When Kathy and Robert got to the hospital that night, police refused to let them see their son. "They said he was in serious trouble — that he had felony charges for assaulting an officer," Kathy recalled.

Graham had taken LSD that night and his friends called police after he had a bad reaction to it. Police claimed Graham injured himself as they drove him to jail. While the video does show Graham flailing back and forth, police failed to mention to the parents that they'd tortured him, repeatedly, with a taser — including deploying it on his genitalia.

This tragic incident happened on August 14, 2013, but Kathy and Robert are only now finding out what happened to their son. For more than two years, the Mesquite police department would keep the video of Graham — before he went to the hospital — a secret. Now, after watching the video, we know why.

Stock Down

100 days: Trump's presidential approval rating lowest since 1945

© Kevin Lamarque / Reuters
As President Donald Trump is approaching the 100-day benchmark in the White House, his approval rating has hit a historical low of 42 percent. Twelve of his predecessors averaged 61-percent at this point, a new Washington Post-ABC News poll showed.

An average of 42 percent of Americans approve of Trump's performance as president, while 53 percent disapprove. Past presidents' ratings averaged 69 percent approval and 19 percent disapproval by their 100th day in office, the poll shows.

For example, Trump's closest predecessor, Barack Obama had a 69-26 percent rate.


Drones used in major Grand Canyon search and rescue operation for first time for 2 hikers gone missing

© Charles Platiau / Reuters
The search for two hikers who went missing last weekend while trekking through the Grand Canyon National Park is the first such major search and rescue operation to make use of drones.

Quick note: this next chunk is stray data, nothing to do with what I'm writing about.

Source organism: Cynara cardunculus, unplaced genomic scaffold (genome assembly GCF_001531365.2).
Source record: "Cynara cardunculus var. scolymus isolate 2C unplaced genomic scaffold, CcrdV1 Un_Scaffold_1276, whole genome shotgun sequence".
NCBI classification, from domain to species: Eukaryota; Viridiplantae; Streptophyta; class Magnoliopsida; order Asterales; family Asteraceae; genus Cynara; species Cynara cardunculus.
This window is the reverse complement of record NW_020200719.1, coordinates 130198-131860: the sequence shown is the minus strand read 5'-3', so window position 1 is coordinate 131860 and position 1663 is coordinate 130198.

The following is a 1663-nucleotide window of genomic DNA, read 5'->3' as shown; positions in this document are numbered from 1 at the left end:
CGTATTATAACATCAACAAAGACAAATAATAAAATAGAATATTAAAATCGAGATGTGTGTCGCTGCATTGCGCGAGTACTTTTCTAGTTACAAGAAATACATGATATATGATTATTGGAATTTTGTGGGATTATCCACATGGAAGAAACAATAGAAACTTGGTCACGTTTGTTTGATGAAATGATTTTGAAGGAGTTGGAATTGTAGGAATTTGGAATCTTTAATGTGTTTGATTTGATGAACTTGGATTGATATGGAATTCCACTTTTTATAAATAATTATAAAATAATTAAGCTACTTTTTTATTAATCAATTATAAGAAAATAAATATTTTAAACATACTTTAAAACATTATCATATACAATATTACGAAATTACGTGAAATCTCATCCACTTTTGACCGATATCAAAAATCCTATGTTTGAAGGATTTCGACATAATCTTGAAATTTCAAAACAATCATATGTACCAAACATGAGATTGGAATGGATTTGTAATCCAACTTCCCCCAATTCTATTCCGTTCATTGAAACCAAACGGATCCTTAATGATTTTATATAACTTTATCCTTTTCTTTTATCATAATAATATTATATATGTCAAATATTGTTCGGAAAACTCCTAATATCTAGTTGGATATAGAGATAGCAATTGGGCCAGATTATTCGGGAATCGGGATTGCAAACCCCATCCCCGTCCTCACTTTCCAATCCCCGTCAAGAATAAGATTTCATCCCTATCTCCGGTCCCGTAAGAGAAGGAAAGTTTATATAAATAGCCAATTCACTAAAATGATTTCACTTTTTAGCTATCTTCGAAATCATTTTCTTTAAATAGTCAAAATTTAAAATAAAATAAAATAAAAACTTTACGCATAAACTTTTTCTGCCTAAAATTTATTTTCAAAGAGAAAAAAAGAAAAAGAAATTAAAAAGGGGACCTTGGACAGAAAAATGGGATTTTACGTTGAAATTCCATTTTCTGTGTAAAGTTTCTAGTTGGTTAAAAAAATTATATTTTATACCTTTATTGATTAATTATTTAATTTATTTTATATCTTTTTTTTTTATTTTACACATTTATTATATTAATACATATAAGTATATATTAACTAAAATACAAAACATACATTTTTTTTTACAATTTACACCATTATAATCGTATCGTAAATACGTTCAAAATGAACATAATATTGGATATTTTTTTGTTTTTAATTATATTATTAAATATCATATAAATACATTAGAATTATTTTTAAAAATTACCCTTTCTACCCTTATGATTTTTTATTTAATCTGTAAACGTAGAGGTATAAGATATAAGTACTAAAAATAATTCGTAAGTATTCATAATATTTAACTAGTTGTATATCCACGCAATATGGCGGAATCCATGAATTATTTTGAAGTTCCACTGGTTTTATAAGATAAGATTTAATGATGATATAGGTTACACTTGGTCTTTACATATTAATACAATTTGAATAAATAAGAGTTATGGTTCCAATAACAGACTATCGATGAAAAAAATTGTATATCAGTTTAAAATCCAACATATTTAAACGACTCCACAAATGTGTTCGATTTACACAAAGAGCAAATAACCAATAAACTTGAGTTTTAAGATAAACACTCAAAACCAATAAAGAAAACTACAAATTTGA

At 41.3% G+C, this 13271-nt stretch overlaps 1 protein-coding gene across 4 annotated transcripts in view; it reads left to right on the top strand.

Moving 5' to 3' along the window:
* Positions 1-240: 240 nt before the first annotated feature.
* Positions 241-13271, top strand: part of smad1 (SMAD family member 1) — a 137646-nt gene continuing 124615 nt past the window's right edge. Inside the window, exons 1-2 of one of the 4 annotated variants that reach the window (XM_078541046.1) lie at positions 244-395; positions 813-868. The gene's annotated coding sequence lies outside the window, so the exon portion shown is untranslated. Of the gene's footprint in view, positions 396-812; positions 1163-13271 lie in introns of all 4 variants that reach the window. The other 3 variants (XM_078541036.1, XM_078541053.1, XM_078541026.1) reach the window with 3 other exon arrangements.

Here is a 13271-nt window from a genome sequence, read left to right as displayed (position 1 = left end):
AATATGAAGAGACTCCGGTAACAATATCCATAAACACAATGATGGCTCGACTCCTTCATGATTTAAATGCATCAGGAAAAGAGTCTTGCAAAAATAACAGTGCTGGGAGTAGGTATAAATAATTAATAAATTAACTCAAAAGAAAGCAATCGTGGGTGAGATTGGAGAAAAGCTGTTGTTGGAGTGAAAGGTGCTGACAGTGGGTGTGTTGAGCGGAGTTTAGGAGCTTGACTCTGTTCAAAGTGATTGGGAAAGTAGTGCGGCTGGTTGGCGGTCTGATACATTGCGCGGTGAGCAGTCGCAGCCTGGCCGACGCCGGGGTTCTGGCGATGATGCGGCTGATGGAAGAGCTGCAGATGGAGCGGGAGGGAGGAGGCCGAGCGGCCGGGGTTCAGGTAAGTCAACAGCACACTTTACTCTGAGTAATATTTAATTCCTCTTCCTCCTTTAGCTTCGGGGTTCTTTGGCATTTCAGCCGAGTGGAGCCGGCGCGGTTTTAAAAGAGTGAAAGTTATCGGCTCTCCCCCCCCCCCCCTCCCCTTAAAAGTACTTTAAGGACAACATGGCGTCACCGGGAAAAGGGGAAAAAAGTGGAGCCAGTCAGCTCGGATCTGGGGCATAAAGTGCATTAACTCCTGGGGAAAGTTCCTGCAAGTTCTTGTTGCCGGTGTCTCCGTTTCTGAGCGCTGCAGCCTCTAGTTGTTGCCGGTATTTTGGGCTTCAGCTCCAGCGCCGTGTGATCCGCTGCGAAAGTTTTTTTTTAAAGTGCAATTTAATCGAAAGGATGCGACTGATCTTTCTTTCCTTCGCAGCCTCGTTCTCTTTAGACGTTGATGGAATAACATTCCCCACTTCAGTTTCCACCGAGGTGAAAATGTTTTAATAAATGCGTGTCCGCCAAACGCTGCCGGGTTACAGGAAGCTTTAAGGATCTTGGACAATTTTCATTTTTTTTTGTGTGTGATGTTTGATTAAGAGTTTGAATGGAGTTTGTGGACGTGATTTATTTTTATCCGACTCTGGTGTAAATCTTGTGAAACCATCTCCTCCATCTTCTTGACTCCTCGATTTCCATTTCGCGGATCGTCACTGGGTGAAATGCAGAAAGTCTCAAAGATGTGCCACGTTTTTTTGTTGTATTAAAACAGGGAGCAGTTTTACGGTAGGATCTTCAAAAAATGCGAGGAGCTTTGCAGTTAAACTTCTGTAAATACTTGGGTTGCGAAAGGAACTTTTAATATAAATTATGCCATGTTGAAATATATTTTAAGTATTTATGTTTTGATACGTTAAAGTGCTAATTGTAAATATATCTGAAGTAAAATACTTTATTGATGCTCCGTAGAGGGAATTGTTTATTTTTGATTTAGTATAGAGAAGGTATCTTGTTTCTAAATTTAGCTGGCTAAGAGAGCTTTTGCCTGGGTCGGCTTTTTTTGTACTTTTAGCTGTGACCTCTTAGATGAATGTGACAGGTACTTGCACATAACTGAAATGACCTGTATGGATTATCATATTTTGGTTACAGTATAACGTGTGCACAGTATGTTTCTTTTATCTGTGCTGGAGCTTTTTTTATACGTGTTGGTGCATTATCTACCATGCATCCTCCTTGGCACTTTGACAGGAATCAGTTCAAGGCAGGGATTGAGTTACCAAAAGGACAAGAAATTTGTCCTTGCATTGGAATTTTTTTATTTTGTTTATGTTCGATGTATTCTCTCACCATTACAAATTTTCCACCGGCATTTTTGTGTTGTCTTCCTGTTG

"It's a wonderful tool for the unfortunate situation we just found ourselves in at Grand Canyon," Doyle James Doyle, a spokesman for the park service's Intermountain region said, speaking about the search for LouAnn Merrell, 62, and her step grandson, Jackson Standefer, 14, between Monday and Wednesday last week.

The Grand Canyon is the only national park in the United States equipped with its own fleet of drones specifically used in search and rescue operations, with a total of five drones and four certified operators.

This helps greatly reduce the costs of search and rescue operations in the park, which measures over 2,000 square miles (5,179 square kilometers).

"Our historic model was to take the helicopter to look and see," said Grand Canyon chief ranger Matt Vandzura, as cited by ABC News. The search earlier in the week did involve three ground teams as well as a boat and a helicopter search and rescue team. So far, search efforts have failed to locate the pair ABC added.


3 lightly injured by Palestinian man in Tel Aviv stabbing; Police label it a 'terror attack'

At least three people were injured after a Palestinian man attacked pedestrians in the central part of Tel Aviv, the police said Sunday.

The spokesman added later that the police confirmed that the incident was a terror attack.

"Police arrest Palestinian suspect in central Tel Aviv after he injured 3 people lightly. Police investigating background if terrorist related," Israeli police spokesman Micky Rosenfeld said on Twitter.

Comment: Chances are that Israel will use this to justify more of its genocidal war of terror against the Palestinians.